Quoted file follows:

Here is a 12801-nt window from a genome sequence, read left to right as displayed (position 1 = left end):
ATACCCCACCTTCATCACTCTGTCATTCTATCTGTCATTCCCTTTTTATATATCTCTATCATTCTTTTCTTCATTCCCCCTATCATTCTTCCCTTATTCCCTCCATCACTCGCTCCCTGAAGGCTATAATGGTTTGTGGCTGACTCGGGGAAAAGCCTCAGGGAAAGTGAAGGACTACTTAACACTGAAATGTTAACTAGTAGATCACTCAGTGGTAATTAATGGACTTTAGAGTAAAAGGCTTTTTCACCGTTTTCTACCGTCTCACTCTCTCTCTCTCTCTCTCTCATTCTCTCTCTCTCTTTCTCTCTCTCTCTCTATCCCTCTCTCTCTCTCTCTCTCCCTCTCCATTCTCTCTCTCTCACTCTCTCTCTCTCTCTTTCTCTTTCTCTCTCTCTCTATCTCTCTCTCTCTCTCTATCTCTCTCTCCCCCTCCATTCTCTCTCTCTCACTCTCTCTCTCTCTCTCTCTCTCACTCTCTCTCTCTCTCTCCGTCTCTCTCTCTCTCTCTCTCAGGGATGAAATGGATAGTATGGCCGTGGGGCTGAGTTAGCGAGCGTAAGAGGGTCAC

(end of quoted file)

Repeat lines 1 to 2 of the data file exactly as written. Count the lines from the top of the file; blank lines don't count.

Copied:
Here is a 12801-nt window from a genome sequence, read left to right as displayed (position 1 = left end):
ATACCCCACCTTCATCACTCTGTCATTCTATCTGTCATTCCCTTTTTATATATCTCTATCATTCTTTTCTTCATTCCCCCTATCATTCTTCCCTTATTCCCTCCATCACTCGCTCCCTGAAGGCTATAATGGTTTGTGGCTGACTCGGGGAAAAGCCTCAGGGAAAGTGAAGGACTACTTAACACTGAAATGTTAACTAGTAGATCACTCAGTGGTAATTAATGGACTTTAGAGTAAAAGGCTTTTTCACCGTTTTCTACCGTCTCACTCTCTCTCTCTCTCTCTCTCATTCTCTCTCTCTCTTTCTCTCTCTCTCTCTATCCCTCTCTCTCTCTCTCTCTCCCTCTCCATTCTCTCTCTCTCACTCTCTCTCTCTCTCTTTCTCTTTCTCTCTCTCTCTATCTCTCTCTCTCTCTCTATCTCTCTCTCCCCCTCCATTCTCTCTCTCTCACTCTCTCTCTCTCTCTCTCTCTCACTCTCTCTCTCTCTCTCCGTCTCTCTCTCTCTCTCTCTCAGGGATGAAATGGATAGTATGGCCGTGGGGCTGAGTTAGCGAGCGTAAGAGGGTCAC